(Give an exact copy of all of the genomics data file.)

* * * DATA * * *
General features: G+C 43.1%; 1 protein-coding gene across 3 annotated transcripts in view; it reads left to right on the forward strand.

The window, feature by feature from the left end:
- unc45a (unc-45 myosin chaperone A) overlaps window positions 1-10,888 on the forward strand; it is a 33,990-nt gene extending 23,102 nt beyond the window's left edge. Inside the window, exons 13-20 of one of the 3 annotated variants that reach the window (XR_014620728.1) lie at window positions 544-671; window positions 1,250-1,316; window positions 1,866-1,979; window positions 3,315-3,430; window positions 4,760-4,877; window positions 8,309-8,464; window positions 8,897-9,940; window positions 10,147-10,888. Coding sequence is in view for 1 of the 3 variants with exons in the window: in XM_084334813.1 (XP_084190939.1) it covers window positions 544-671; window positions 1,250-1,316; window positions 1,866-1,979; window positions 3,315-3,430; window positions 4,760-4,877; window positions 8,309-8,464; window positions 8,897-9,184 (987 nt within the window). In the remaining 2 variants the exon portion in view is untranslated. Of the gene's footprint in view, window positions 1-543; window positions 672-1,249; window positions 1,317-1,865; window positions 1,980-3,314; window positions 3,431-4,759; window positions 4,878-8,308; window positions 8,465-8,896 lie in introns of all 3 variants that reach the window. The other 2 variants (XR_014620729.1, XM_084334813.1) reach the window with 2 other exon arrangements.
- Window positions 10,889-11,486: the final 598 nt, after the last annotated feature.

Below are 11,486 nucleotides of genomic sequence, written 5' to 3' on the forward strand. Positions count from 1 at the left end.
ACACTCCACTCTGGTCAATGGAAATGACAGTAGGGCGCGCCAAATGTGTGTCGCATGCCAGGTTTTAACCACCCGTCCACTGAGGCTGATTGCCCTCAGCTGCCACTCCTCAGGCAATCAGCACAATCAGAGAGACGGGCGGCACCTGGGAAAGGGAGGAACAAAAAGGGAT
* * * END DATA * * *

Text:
General features: G+C 43.1%; 1 protein-coding gene across 3 annotated transcripts in view; it reads left to right on the forward strand.

The window, feature by feature from the left end:
- unc45a (unc-45 myosin chaperone A) overlaps window positions 1-10,888 on the forward strand; it is a 33,990-nt gene extending 23,102 nt beyond the window's left edge. Inside the window, exons 13-20 of one of the 3 annotated variants that reach the window (XR_014620728.1) lie at window positions 544-671; window positions 1,250-1,316; window positions 1,866-1,979; window positions 3,315-3,430; window positions 4,760-4,877; window positions 8,309-8,464; window positions 8,897-9,940; window positions 10,147-10,888. Coding sequence is in view for 1 of the 3 variants with exons in the window: in XM_084334813.1 (XP_084190939.1) it covers window positions 544-671; window positions 1,250-1,316; window positions 1,866-1,979; window positions 3,315-3,430; window positions 4,760-4,877; window positions 8,309-8,464; window positions 8,897-9,184 (987 nt within the window). In the remaining 2 variants the exon portion in view is untranslated. Of the gene's footprint in view, window positions 1-543; window positions 672-1,249; window positions 1,317-1,865; window positions 1,980-3,314; window positions 3,431-4,759; window positions 4,878-8,308; window positions 8,465-8,896 lie in introns of all 3 variants that reach the window. The other 2 variants (XR_014620729.1, XM_084334813.1) reach the window with 2 other exon arrangements.
- Window positions 10,889-11,486: the final 598 nt, after the last annotated feature.

Below are 11,486 nucleotides of genomic sequence, written 5' to 3' on the forward strand. Positions count from 1 at the left end.
ACACTCCACTCTGGTCAATGGAAATGACAGTAGGGCGCGCCAAATGTGTGTCGCATGCCAGGTTTTAACCACCCGTCCACTGAGGCTGATTGCCCTCAGCTGCCACTCCTCAGGCAATCAGCACAATCAGAGAGACGGGCGGCACCTGGGAAAGGGAGGAACAAAAAGGGAT